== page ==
Rapper Phife Dawg from A Tribe Called Quest dead at 45
29 March 2016
Rapper Malik Taylor, a founding member of A Tribe Called Quest, died March 22 from complications related to Type 1 diabetes. He was just 45 years old. Taylor was diagnosed with the disease in 1990. A self-described sugar addict, he struggled with his health over the past two-and-a-half decades, undergoing a kidney transplant in 2008.
Taylor, born November 20, 1970, formed A Tribe Called Quest with childhood friend Jonathan Davis, later Kamaal Ibn John Fareed, in 1985. Both were natives of Queens, New York. Taylor chose the stage name Phife Dawg, while Davis became Q-Tip. They were joined by DJ Ali Shaheed Muhammad. Jarobi White left the group after their first album, although he occasionally rejoined the others.
At least three of Tribe’s albums, People’s Instinctive Travels and the Paths of Rhythm (1990), The Low End Theory (1991) and Midnight Marauders (1993), are considered hip hop classics.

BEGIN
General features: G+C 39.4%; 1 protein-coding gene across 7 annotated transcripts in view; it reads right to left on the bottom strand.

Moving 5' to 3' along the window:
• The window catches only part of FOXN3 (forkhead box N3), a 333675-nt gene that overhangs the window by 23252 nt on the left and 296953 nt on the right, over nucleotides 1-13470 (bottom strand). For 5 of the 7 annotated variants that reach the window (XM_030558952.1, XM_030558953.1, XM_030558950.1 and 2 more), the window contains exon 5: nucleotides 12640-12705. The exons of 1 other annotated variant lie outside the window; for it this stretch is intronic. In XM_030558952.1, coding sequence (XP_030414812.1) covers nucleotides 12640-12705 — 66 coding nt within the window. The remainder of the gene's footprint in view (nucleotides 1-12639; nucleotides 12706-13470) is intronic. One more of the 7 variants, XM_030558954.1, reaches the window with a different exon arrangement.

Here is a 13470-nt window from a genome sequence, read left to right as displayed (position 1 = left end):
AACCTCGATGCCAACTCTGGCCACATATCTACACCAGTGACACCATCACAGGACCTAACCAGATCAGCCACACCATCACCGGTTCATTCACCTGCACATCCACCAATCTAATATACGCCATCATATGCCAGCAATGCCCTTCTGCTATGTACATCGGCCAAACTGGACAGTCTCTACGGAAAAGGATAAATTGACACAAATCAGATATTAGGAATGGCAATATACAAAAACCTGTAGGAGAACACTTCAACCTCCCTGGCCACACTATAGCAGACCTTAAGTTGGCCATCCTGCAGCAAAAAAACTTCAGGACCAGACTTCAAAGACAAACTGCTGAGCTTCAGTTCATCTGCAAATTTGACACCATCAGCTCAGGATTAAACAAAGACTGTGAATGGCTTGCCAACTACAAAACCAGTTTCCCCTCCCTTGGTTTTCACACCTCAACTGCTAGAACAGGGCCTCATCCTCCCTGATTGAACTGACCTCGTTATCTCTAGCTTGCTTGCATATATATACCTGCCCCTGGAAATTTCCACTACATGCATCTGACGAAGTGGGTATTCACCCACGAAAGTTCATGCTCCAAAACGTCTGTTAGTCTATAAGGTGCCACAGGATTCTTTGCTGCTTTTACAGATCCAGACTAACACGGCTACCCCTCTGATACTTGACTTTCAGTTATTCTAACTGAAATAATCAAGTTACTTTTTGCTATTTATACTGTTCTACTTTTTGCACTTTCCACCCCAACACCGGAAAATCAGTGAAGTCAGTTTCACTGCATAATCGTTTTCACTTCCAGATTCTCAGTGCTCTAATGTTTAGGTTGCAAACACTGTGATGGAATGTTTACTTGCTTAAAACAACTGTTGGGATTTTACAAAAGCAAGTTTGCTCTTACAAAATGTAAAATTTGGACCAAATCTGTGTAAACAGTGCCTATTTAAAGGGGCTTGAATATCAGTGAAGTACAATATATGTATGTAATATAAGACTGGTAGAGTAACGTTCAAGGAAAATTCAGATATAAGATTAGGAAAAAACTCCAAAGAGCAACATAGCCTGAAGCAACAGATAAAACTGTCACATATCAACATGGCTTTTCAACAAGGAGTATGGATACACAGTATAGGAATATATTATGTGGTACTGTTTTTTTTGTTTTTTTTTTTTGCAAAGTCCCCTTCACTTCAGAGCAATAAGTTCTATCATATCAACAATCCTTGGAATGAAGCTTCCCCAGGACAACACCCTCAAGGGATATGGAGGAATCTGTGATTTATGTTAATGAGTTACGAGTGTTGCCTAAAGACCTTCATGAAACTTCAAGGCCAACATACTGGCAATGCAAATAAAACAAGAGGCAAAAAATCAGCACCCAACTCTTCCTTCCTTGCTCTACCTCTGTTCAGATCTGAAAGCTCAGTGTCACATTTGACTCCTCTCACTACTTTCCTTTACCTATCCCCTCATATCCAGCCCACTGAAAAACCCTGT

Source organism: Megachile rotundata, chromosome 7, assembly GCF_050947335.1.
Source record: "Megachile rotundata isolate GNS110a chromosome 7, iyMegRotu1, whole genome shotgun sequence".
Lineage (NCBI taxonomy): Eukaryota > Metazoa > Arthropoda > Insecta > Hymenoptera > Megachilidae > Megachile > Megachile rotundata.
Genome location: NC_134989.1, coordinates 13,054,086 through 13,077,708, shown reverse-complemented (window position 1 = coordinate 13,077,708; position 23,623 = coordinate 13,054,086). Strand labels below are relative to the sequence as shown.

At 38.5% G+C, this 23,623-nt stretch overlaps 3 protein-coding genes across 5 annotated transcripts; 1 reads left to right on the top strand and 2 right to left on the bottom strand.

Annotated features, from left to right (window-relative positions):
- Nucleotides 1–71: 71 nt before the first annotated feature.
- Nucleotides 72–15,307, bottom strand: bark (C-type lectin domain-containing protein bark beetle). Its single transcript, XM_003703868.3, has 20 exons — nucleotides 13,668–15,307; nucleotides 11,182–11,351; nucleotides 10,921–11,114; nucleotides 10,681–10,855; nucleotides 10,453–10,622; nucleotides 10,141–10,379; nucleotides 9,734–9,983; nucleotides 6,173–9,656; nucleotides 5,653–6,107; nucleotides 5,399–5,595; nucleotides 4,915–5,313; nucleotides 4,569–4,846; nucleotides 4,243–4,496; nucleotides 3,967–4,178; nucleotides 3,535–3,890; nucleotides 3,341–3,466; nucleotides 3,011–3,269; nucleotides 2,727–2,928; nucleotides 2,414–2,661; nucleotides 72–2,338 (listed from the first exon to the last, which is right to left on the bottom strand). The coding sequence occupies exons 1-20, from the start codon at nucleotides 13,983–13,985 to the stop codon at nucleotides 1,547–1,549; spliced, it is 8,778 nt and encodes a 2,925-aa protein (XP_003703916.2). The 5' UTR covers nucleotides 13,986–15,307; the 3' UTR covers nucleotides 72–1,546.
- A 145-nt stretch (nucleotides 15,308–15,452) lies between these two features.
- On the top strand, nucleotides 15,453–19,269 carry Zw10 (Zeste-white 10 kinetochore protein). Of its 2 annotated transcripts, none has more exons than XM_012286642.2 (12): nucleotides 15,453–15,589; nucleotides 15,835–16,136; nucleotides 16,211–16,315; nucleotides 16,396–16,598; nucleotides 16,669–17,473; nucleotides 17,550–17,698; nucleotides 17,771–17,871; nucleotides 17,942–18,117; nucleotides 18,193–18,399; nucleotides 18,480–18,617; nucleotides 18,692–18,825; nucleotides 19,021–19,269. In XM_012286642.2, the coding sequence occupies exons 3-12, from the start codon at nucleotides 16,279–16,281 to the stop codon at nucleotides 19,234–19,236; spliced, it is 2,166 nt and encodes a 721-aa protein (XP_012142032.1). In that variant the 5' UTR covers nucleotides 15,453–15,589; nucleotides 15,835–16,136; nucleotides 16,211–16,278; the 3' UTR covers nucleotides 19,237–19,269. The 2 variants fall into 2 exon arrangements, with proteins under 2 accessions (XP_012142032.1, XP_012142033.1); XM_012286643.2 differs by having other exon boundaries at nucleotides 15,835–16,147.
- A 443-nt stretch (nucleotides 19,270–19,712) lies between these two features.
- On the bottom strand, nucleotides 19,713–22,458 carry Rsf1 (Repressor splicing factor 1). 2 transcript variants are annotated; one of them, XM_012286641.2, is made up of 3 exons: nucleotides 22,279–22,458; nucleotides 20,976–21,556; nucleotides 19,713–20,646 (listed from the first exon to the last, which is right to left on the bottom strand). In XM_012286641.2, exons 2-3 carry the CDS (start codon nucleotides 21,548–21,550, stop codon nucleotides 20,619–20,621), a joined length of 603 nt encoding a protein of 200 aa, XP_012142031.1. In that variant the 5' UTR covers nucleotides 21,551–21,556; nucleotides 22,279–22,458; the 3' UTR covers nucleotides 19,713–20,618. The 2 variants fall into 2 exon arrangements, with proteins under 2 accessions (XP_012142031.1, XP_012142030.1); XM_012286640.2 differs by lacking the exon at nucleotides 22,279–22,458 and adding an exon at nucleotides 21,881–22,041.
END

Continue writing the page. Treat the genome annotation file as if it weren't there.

They represented something different in the genre. The members of A Tribe Called Quest were more relatable than the superstar rappers who came before them—Run-DMC, LL Cool J—and more sensitive and intelligent than the backward lyricists of then-emerging gangster rap.
There was an easy, swinging quality to their rapping. They had a way of making written rhymes feel spontaneous. Their voices were a little odd, too; Phife rapped in a thin, husky voice while Q-Tip’s voice was smoother and somehow grew increasingly high-pitched over the years. They complemented each other perfectly.
Adding to this, Tribe’s music relied heavily on samples drawn from jazz fusion records of the 1970s, giving their work a sunnier and mellower sound than that of their contemporaries.
Among Phife’s stand-out moments was “Buggin’ Out” from The Low End Theory. The song begins with a lone upright bass, which gives way to the sudden smack of a snare drum, over which Taylor announces the beginning of his verse with the most perfectly timed and executed exclamation of “Yo!” in hip hop. The verse itself has been permanently etched into the mind of any hip hop fan in his or her late 30s or older: “Microphone check one, two what is this? The five foot assassin with the roughneck business …”